MDFA has advocated for affordable access to low vision aids and technologies for over a decade. Consecutive Governments has seen the issue passed from one portfolio to another with no resolution or ownership.
In early 2016, MDFA commissioned The George Institute for Global Health to undertake desk research to elevate MDFA’s baseline of data and client case studies. The result was ; ‘Low Vision, quality of life and independence: A review of the evidence on aids and technologies’ by Macular Disease Foundation Australia produced in collaboration with The George Institute for Global Health.
The report highlights the evidence base supporting the benefits of aids and technologies for those with vision loss and blindness in order to connect and engage with the world, maintain independence and enhance quality of life.
However, despite these benefits, there are barriers to accessing low vision aids in this country particularly for those most in need - the 100,000 older Australians with vision loss and blindness. The major barrier is cost.
MDFA’s recommendations in the report are three-fold:
1. The establishment of a nationally funded, accessible, affordable and consistent low vision aids and equipment program to replace the current state/territory government programs.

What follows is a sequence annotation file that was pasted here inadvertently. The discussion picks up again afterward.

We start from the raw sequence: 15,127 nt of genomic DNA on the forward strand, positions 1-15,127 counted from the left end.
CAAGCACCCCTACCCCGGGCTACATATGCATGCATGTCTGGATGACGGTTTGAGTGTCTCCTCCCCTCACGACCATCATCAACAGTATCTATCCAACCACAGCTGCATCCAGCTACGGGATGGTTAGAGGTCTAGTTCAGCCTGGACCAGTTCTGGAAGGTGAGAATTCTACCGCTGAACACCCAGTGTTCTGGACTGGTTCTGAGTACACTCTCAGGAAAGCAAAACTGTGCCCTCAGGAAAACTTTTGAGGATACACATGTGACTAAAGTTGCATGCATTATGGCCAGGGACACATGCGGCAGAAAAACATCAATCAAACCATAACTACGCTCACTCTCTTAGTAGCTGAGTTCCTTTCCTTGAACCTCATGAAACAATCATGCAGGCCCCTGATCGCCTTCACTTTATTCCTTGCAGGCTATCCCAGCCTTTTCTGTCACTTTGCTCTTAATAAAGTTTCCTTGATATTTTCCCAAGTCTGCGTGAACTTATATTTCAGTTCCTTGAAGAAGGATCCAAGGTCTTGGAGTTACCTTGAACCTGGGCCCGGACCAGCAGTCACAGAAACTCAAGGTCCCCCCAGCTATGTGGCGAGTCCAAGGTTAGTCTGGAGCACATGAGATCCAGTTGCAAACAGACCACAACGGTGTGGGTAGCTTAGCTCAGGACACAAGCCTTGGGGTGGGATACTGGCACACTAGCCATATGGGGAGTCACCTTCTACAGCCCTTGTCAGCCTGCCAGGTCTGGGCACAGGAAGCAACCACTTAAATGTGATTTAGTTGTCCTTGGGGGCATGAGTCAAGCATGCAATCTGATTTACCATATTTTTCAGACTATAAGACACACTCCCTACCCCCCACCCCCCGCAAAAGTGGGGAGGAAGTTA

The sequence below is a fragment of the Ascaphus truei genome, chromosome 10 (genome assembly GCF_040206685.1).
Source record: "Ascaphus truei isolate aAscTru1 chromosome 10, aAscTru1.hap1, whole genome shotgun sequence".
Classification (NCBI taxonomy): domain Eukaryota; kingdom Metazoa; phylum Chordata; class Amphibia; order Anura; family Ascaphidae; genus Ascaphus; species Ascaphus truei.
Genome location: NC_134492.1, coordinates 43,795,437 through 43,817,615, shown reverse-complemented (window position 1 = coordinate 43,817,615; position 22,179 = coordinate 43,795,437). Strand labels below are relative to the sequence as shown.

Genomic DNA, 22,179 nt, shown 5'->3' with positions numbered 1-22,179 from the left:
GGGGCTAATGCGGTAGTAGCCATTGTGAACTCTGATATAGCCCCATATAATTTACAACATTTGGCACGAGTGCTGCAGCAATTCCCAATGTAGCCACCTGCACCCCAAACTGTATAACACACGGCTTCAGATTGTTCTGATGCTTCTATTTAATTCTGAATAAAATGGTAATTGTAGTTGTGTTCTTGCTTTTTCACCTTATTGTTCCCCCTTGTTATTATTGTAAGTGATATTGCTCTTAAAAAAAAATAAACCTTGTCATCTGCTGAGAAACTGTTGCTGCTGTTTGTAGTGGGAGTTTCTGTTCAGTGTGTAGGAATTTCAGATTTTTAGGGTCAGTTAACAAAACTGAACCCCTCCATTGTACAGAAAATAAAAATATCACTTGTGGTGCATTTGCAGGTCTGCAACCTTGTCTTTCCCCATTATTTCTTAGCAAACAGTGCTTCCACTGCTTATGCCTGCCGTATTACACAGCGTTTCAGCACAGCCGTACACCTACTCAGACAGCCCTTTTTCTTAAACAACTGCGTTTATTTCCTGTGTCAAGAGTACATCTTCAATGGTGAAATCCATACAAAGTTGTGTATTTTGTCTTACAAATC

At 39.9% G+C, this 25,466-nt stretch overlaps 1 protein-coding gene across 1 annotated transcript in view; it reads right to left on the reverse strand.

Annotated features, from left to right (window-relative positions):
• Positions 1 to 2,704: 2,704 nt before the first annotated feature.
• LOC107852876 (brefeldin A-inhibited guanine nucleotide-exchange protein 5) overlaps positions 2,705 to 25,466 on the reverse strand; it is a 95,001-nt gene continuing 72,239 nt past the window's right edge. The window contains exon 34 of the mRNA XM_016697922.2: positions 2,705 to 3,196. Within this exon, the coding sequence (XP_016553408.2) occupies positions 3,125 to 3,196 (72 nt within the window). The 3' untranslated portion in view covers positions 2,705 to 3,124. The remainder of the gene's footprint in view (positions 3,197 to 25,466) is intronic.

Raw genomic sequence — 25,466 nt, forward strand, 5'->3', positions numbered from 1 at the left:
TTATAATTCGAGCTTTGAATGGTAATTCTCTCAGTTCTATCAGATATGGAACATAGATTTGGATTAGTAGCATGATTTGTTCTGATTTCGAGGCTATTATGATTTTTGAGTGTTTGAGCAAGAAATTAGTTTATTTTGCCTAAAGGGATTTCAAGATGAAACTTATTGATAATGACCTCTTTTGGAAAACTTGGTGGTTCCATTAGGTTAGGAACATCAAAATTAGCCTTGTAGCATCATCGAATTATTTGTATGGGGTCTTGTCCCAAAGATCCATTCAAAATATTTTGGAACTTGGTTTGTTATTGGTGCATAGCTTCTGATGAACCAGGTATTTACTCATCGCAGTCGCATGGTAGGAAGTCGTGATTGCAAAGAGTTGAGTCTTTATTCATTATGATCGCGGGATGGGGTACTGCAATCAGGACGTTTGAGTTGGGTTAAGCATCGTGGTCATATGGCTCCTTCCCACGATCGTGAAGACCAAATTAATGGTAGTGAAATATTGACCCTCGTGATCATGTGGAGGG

2. Increased investment in research to accurately quantify the impact of low vision aids, technologies and services can have on quality of life and independence for people with low vision and blindness, particularly new technologies.
3. Financial support for aids, demonstrated to improve quality of life for people with functional vision loss, is established in private health insurance policies.
As part of the program, MDFA also undertook a cost estimate of a federally funded low vision aids and technology program which was reviewed by The George Institute and signed off by The George Institute.
Based upon a series of market assumptions, an initial cost estimate of a federally funded program suggested that an annual allowance of between $667 and $2,400 per person per annum, dependent on vision, should be provided, resulting in an annual program cost (after stabilisation) of between $30 million (30% uptake) and $49 million (50% uptake).
The Low Vision Report and cost analysis is now being used as a tool to call meetings with the new Minister in Health and Aged Care.
Download the report >>